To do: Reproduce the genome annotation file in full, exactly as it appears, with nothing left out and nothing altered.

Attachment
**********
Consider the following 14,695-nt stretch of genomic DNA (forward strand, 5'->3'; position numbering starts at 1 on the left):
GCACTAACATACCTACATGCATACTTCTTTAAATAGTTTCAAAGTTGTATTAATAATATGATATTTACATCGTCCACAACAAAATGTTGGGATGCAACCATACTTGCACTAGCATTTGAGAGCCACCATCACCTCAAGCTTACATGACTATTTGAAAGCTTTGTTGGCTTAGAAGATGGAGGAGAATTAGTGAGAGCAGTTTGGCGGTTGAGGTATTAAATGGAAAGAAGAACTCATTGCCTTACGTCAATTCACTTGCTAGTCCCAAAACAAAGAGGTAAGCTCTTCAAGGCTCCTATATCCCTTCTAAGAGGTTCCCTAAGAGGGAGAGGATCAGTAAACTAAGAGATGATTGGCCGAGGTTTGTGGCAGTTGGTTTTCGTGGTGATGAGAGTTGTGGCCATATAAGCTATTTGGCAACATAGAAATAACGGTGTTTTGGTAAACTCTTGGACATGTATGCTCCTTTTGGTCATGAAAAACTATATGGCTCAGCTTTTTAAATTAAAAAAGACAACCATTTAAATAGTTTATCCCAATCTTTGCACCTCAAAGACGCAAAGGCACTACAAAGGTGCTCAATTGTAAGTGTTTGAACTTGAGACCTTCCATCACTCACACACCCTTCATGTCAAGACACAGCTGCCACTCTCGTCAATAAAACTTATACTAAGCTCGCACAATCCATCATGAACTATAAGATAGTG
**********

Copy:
Consider the following 14,695-nt stretch of genomic DNA (forward strand, 5'->3'; position numbering starts at 1 on the left):
GCACTAACATACCTACATGCATACTTCTTTAAATAGTTTCAAAGTTGTATTAATAATATGATATTTACATCGTCCACAACAAAATGTTGGGATGCAACCATACTTGCACTAGCATTTGAGAGCCACCATCACCTCAAGCTTACATGACTATTTGAAAGCTTTGTTGGCTTAGAAGATGGAGGAGAATTAGTGAGAGCAGTTTGGCGGTTGAGGTATTAAATGGAAAGAAGAACTCATTGCCTTACGTCAATTCACTTGCTAGTCCCAAAACAAAGAGGTAAGCTCTTCAAGGCTCCTATATCCCTTCTAAGAGGTTCCCTAAGAGGGAGAGGATCAGTAAACTAAGAGATGATTGGCCGAGGTTTGTGGCAGTTGGTTTTCGTGGTGATGAGAGTTGTGGCCATATAAGCTATTTGGCAACATAGAAATAACGGTGTTTTGGTAAACTCTTGGACATGTATGCTCCTTTTGGTCATGAAAAACTATATGGCTCAGCTTTTTAAATTAAAAAAGACAACCATTTAAATAGTTTATCCCAATCTTTGCACCTCAAAGACGCAAAGGCACTACAAAGGTGCTCAATTGTAAGTGTTTGAACTTGAGACCTTCCATCACTCACACACCCTTCATGTCAAGACACAGCTGCCACTCTCGTCAATAAAACTTATACTAAGCTCGCACAATCCATCATGAACTATAAGATAGTG